Brexit 1) Brexiteer ministers ‘relaxed’ about temporary extension of freedom of movement

“Senior Conservative Brexiteers have signalled that they are comfortable with a transition offer that allows EU citizens free movement to Britain for up to two years after leaving the bloc. Philip Hammond, the chancellor, believes he has the support of every cabinet minister for a transitional deal after Britain leaves the European Union in 2019. A new immigration regime would be put in place after the two years. Yesterday a series of prominent Brexiteers, some of whom had previously rejected transition periods, were relaxed about the plan. Michael Gove, the environment secretary, who ran Vote Leave, has promised a “pragmatic” approach to Brexit in response to suggestions that Britain could maintain free movement for EU citizens during a transition period following the official separation from Brussels.” – The Times (£)

  • Environment Secretary ‘admits EU migrants will keep coming for five years’ – Daily Mail
  • Gove ‘confirms’ support for transitional period – FT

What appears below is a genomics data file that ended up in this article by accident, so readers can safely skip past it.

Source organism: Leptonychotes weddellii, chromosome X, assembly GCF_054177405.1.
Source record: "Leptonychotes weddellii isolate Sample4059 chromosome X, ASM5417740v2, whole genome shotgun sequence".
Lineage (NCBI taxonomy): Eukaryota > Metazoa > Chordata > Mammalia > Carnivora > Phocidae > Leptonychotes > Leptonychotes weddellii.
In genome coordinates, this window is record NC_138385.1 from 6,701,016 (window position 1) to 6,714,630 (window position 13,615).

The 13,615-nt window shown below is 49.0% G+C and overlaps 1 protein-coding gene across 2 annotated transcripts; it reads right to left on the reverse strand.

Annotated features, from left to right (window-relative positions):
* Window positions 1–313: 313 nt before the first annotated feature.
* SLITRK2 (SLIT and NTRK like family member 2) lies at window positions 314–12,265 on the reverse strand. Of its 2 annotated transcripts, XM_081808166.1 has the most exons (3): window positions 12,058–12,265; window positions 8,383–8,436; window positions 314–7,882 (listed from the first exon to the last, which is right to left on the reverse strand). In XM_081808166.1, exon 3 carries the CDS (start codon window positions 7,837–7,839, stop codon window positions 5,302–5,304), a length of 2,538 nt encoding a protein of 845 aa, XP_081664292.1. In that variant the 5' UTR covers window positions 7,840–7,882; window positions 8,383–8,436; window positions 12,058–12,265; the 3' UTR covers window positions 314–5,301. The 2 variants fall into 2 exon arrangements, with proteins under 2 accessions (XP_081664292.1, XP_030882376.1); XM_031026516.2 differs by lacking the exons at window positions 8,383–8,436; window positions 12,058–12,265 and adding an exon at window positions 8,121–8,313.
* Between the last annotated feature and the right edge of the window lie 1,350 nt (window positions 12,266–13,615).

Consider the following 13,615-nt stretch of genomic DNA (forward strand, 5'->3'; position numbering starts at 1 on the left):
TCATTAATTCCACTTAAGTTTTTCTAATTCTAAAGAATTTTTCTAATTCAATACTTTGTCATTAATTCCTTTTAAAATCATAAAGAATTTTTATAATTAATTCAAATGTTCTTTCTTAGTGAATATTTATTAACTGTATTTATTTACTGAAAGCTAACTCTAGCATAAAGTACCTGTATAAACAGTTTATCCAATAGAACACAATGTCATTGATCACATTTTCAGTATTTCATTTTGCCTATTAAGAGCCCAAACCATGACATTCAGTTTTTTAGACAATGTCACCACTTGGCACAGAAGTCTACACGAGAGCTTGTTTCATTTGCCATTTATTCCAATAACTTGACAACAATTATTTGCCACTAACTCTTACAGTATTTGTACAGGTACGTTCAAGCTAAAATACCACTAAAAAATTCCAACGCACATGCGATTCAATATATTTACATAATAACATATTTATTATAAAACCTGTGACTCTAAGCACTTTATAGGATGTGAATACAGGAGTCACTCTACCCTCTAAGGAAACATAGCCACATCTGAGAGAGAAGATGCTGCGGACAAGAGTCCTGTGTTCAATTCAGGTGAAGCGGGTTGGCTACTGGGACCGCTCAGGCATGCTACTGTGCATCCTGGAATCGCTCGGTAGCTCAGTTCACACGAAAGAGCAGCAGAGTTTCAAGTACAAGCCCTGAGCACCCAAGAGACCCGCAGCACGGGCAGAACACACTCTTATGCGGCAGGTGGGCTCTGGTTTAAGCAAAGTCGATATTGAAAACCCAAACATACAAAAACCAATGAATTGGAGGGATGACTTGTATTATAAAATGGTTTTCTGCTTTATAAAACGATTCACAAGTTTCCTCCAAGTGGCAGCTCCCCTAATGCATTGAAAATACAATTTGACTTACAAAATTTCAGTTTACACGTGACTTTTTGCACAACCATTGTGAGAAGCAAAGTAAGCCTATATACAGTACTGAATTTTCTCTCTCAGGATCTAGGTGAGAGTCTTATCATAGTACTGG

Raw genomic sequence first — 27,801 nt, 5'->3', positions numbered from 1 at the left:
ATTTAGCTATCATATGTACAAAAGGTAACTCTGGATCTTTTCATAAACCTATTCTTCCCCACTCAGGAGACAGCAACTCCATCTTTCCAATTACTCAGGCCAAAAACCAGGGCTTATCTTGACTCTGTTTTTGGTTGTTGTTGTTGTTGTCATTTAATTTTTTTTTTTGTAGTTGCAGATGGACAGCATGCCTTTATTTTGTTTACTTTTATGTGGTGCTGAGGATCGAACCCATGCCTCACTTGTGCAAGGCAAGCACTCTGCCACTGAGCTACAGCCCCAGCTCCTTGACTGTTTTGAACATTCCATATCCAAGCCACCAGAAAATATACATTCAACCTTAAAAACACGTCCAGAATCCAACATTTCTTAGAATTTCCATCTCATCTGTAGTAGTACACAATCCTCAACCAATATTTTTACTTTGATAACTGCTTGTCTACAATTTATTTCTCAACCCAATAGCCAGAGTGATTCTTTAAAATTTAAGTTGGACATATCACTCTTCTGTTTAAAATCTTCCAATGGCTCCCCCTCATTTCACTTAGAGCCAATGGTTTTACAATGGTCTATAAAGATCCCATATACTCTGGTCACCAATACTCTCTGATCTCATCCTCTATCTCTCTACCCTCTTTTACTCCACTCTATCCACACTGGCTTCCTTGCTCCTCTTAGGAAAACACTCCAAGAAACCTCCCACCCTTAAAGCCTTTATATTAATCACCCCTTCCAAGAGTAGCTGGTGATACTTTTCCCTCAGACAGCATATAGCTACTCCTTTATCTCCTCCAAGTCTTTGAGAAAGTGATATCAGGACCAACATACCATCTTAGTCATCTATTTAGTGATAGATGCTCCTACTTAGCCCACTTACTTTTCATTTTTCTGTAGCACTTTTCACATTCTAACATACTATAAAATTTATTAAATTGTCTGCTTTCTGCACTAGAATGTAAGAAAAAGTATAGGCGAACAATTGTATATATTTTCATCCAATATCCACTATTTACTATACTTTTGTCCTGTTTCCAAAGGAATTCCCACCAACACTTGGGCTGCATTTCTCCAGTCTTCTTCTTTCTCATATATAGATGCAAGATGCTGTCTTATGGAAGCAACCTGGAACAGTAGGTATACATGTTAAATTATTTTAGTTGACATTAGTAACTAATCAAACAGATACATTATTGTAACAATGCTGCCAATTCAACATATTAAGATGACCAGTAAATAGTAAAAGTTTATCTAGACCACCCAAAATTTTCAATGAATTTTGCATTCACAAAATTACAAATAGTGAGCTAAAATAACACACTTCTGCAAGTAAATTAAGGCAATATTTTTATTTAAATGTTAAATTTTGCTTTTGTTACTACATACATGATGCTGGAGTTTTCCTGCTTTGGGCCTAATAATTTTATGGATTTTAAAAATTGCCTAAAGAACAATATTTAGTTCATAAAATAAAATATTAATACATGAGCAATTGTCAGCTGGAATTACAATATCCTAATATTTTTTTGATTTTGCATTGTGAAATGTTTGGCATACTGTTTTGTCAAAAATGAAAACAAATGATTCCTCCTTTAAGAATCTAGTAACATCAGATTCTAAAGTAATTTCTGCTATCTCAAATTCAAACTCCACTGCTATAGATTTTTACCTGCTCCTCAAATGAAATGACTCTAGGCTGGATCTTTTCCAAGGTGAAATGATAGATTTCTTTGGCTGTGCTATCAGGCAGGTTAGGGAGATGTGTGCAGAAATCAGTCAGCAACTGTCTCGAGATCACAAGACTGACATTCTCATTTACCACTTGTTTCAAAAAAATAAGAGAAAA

• Chancellor’s ‘secret assurances’ to Goldman Sachs on ‘lengthy’ transition – The Sun
  • Hammond criticised by MPs over plan to keep borders open – Daily Telegraph
  • Pro-Brexit MPs divided on exit plan – The Sun
  • Government ‘in the dark’ due to poor migration figures – The Independent

>Today: ToryDiary: Has the Cabinet reached a deal on immigration? Not yet.

>Yesterday: Brandon Lewis in Comment: Our plans to secure our borders while welcoming skilled migrants

Brexit 2) Davis’ officials claim victory as EU grants extension to consider ‘divorce bill’

“David Davis’ Brexit officials claim to have won a major victory against the EU – as Brussels gives Britain more time to publish its position over a whopping £85 billion divorce bill. Sources claim EU negotiating chief Michel Barnier modified his address at the Commission HQ on Thursday at the last minute – to include an acceptance that details on the financial settlement will not come in “incremental steps”. Officials say that while a technical point it is the first time the EU has given ground on the divorce bill – the most highly charged political issue of the entire first phase of the divorce negotiation. In his address, Mr Barnier slammed Britain for refusing to accept the jurisdiction of the European Court of Justice. And he also said more “clarity” was needed on the UK’s position on the financial settlement.” – The Sun

  • But EU chiefs claim that Britain has underpaid – Daily Express
  • London and Brussels at loggerheads on half the issues – The Guardian
  • Profile of David Davis: self-style ‘tough guy’ who divides opinion – The Times (£)
  • CBI insists that it isn’t trying to reverse Brexit – The Sun
  • Japan offers to loan Britain its trade negotiators – The Times (£)


  • Save young people from pro-EU propagandist teachers – Mark Brolin, Daily Telegraph


  • The Government must put the economy first – The Times (£)